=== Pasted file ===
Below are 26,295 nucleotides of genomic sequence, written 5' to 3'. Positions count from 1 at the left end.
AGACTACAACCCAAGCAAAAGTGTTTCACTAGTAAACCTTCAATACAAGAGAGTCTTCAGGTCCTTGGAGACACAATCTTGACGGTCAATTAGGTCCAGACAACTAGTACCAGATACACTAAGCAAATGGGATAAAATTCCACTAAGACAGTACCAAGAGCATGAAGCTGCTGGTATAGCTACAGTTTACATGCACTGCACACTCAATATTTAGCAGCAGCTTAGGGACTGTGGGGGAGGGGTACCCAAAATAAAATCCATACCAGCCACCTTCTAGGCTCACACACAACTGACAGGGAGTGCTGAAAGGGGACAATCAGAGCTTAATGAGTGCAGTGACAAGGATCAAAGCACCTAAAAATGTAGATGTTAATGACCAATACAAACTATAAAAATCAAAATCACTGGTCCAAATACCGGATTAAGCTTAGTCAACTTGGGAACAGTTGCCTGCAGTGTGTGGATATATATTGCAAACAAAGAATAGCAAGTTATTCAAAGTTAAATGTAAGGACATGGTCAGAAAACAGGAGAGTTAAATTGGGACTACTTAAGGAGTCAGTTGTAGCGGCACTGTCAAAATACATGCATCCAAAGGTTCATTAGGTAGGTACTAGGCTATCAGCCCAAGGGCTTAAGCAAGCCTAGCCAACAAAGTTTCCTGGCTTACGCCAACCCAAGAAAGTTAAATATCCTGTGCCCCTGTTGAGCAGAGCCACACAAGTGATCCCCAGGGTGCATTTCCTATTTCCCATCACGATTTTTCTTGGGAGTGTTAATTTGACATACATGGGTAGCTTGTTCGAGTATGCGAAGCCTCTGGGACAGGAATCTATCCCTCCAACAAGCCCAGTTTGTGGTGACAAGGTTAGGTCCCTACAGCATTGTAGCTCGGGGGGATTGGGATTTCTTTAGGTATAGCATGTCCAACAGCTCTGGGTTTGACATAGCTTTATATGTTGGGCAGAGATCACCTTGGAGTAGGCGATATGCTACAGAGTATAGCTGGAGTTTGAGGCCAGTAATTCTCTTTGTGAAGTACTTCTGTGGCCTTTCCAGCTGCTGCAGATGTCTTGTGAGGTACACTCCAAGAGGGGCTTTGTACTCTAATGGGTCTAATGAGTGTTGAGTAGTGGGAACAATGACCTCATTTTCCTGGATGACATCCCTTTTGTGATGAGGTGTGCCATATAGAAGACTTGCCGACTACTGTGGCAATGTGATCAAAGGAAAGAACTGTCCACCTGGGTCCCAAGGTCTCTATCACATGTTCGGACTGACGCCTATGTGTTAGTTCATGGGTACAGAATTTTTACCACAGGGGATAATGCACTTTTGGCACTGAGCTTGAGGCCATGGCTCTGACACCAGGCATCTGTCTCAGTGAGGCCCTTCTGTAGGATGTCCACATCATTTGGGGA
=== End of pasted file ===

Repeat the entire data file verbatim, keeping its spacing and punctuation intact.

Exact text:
Below are 26,295 nucleotides of genomic sequence, written 5' to 3'. Positions count from 1 at the left end.
AGACTACAACCCAAGCAAAAGTGTTTCACTAGTAAACCTTCAATACAAGAGAGTCTTCAGGTCCTTGGAGACACAATCTTGACGGTCAATTAGGTCCAGACAACTAGTACCAGATACACTAAGCAAATGGGATAAAATTCCACTAAGACAGTACCAAGAGCATGAAGCTGCTGGTATAGCTACAGTTTACATGCACTGCACACTCAATATTTAGCAGCAGCTTAGGGACTGTGGGGGAGGGGTACCCAAAATAAAATCCATACCAGCCACCTTCTAGGCTCACACACAACTGACAGGGAGTGCTGAAAGGGGACAATCAGAGCTTAATGAGTGCAGTGACAAGGATCAAAGCACCTAAAAATGTAGATGTTAATGACCAATACAAACTATAAAAATCAAAATCACTGGTCCAAATACCGGATTAAGCTTAGTCAACTTGGGAACAGTTGCCTGCAGTGTGTGGATATATATTGCAAACAAAGAATAGCAAGTTATTCAAAGTTAAATGTAAGGACATGGTCAGAAAACAGGAGAGTTAAATTGGGACTACTTAAGGAGTCAGTTGTAGCGGCACTGTCAAAATACATGCATCCAAAGGTTCATTAGGTAGGTACTAGGCTATCAGCCCAAGGGCTTAAGCAAGCCTAGCCAACAAAGTTTCCTGGCTTACGCCAACCCAAGAAAGTTAAATATCCTGTGCCCCTGTTGAGCAGAGCCACACAAGTGATCCCCAGGGTGCATTTCCTATTTCCCATCACGATTTTTCTTGGGAGTGTTAATTTGACATACATGGGTAGCTTGTTCGAGTATGCGAAGCCTCTGGGACAGGAATCTATCCCTCCAACAAGCCCAGTTTGTGGTGACAAGGTTAGGTCCCTACAGCATTGTAGCTCGGGGGGATTGGGATTTCTTTAGGTATAGCATGTCCAACAGCTCTGGGTTTGACATAGCTTTATATGTTGGGCAGAGATCACCTTGGAGTAGGCGATATGCTACAGAGTATAGCTGGAGTTTGAGGCCAGTAATTCTCTTTGTGAAGTACTTCTGTGGCCTTTCCAGCTGCTGCAGATGTCTTGTGAGGTACACTCCAAGAGGGGCTTTGTACTCTAATGGGTCTAATGAGTGTTGAGTAGTGGGAACAATGACCTCATTTTCCTGGATGACATCCCTTTTGTGATGAGGTGTGCCATATAGAAGACTTGCCGACTACTGTGGCAATGTGATCAAAGGAAAGAACTGTCCACCTGGGTCCCAAGGTCTCTATCACATGTTCGGACTGACGCCTATGTGTTAGTTCATGGGTACAGAATTTTTACCACAGGGGATAATGCACTTTTGGCACTGAGCTTGAGGCCATGGCTCTGACACCAGGCATCTGTCTCAGTGAGGCCCTTCTGTAGGATGTCCACATCATTTGGGGA